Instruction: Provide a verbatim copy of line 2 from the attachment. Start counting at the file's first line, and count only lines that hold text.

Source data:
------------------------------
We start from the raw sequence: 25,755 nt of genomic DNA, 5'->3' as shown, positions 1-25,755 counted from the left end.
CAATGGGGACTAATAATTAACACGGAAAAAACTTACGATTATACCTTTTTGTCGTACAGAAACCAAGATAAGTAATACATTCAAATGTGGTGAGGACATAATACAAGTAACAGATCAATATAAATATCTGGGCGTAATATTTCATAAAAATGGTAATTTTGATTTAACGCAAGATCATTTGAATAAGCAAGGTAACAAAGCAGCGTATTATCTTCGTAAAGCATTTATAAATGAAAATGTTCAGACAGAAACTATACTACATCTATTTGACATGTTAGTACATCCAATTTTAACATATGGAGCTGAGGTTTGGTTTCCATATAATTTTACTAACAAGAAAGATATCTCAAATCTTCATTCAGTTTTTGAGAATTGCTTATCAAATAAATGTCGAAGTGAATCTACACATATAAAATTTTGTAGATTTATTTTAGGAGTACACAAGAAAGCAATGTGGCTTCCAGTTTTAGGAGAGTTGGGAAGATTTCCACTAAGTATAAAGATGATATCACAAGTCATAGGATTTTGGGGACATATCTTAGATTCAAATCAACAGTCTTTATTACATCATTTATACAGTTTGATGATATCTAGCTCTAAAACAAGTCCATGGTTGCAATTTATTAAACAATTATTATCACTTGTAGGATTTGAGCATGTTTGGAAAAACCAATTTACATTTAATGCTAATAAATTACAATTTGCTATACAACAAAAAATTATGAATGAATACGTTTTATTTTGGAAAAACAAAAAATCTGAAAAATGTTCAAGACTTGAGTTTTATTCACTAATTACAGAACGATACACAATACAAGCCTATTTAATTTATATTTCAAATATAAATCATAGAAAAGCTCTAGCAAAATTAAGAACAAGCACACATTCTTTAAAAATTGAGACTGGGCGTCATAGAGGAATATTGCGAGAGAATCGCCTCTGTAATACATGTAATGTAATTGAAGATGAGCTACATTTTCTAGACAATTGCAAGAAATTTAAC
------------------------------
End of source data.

CAATGGGGACTAATAATTAACACGGAAAAAACTTACGATTATACCTTTTTGTCGTACAGAAACCAAGATAAGTAATACATTCAAATGTGGTGAGGACATAATACAAGTAACAGATCAATATAAATATCTGGGCGTAATATTTCATAAAAATGGTAATTTTGATTTAACGCAAGATCATTTGAATAAGCAAGGTAACAAAGCAGCGTATTATCTTCGTAAAGCATTTATAAATGAAAATGTTCAGACAGAAACTATACTACATCTATTTGACATGTTAGTACATCCAATTTTAACATATGGAGCTGAGGTTTGGTTTCCATATAATTTTACTAACAAGAAAGATATCTCAAATCTTCATTCAGTTTTTGAGAATTGCTTATCAAATAAATGTCGAAGTGAATCTACACATATAAAATTTTGTAGATTTATTTTAGGAGTACACAAGAAAGCAATGTGGCTTCCAGTTTTAGGAGAGTTGGGAAGATTTCCACTAAGTATAAAGATGATATCACAAGTCATAGGATTTTGGGGACATATCTTAGATTCAAATCAACAGTCTTTATTACATCATTTATACAGTTTGATGATATCTAGCTCTAAAACAAGTCCATGGTTGCAATTTATTAAACAATTATTATCACTTGTAGGATTTGAGCATGTTTGGAAAAACCAATTTACATTTAATGCTAATAAATTACAATTTGCTATACAACAAAAAATTATGAATGAATACGTTTTATTTTGGAAAAACAAAAAATCTGAAAAATGTTCAAGACTTGAGTTTTATTCACTAATTACAGAACGATACACAATACAAGCCTATTTAATTTATATTTCAAATATAAATCATAGAAAAGCTCTAGCAAAATTAAGAACAAGCACACATTCTTTAAAAATTGAGACTGGGCGTCATAGAGGAATATTGCGAGAGAATCGCCTCTGTAATACATGTAATGTAATTGAAGATGAGCTACATTTTCTAGACAATTGCAAGAAATTTAAC